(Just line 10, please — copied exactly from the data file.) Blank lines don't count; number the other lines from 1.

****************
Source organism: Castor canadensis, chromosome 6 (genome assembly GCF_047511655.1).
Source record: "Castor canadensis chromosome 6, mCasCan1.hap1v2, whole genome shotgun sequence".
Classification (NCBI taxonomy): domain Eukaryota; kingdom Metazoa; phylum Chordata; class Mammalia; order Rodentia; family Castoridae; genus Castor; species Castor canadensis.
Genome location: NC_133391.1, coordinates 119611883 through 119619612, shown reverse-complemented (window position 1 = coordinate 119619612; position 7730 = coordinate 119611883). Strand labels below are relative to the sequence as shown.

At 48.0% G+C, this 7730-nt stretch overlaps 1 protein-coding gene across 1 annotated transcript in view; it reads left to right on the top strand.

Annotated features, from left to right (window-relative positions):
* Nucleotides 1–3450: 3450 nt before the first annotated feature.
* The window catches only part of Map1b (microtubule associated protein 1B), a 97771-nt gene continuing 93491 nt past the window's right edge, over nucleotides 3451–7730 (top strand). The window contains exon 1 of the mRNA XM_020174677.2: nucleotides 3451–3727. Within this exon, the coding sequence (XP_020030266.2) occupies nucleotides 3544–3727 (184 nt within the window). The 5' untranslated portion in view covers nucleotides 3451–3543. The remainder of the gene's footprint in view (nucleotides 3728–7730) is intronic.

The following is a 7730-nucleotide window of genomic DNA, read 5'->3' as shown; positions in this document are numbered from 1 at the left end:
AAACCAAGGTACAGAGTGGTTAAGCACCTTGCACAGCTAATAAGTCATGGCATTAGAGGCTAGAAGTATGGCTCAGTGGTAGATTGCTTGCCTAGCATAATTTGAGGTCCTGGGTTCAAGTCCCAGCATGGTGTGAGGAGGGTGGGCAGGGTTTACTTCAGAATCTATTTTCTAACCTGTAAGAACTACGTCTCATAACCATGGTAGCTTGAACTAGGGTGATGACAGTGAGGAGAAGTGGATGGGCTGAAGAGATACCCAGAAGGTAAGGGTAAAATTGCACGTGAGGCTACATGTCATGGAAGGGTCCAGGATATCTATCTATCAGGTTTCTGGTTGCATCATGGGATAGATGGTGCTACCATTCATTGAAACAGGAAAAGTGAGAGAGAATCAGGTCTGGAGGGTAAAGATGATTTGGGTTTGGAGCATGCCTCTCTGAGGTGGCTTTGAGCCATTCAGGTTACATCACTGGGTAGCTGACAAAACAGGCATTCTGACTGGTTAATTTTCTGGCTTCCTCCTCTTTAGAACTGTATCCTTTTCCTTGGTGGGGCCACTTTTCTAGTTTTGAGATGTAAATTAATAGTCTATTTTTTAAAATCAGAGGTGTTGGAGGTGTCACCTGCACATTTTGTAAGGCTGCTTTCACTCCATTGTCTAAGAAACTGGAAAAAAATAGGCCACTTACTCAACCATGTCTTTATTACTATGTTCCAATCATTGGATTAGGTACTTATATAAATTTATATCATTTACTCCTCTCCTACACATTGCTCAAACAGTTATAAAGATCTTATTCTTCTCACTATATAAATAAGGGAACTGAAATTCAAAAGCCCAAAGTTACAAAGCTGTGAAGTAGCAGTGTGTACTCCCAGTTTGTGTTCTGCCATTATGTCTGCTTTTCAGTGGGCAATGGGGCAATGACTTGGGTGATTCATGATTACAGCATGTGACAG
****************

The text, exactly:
AAACCAAGGTACAGAGTGGTTAAGCACCTTGCACAGCTAATAAGTCATGGCATTAGAGGCTAGAAGTATGGCTCAGTGGTAGATTGCTTGCCTAGCATAATTTGAGGTCCTGGGTTCAAGTCCCAGCATGGTGTGAGGAGGGTGGGCAGGGTTTACTTCAGAATCTATTTTCTAACCTGTAAGAACTACGTCTCATAACCATGGTAGCTTGAACTAGGGTGATGACAGTGAGGAGAAGTGGATGGGCTGAAGAGATACCCAGAAGGTAAGGGTAAAATTGCACGTGAGGCTACATGTCATGGAAGGGTCCAGGATATCTATCTATCAGGTTTCTGGTTGCATCATGGGATAGATGGTGCTACCATTCATTGAAACAGGAAAAGTGAGAGAGAATCAGGTCTGGAGGGTAAAGATGATTTGGGTTTGGAGCATGCCTCTCTGAGGTGGCTTTGAGCCATTCAGGTTACATCACTGGGTAGCTGACAAAACAGGCATTCTGACTGGTTAATTTTCTGGCTTCCTCCTCTTTAGAACTGTATCCTTTTCCTTGGTGGGGCCACTTTTCTAGTTTTGAGATGTAAATTAATAGTCTATTTTTTAAAATCAGAGGTGTTGGAGGTGTCACCTGCACATTTTGTAAGGCTGCTTTCACTCCATTGTCTAAGAAACTGGAAAAAAATAGGCCACTTACTCAACCATGTCTTTATTACTATGTTCCAATCATTGGATTAGGTACTTATATAAATTTATATCATTTACTCCTCTCCTACACATTGCTCAAACAGTTATAAAGATCTTATTCTTCTCACTATATAAATAAGGGAACTGAAATTCAAAAGCCCAAAGTTACAAAGCTGTGAAGTAGCAGTGTGTACTCCCAGTTTGTGTTCTGCCATTATGTCTGCTTTTCAGTGGGCAATGGGGCAATGACTTGGGTGATTCATGATTACAGCATGTGACAG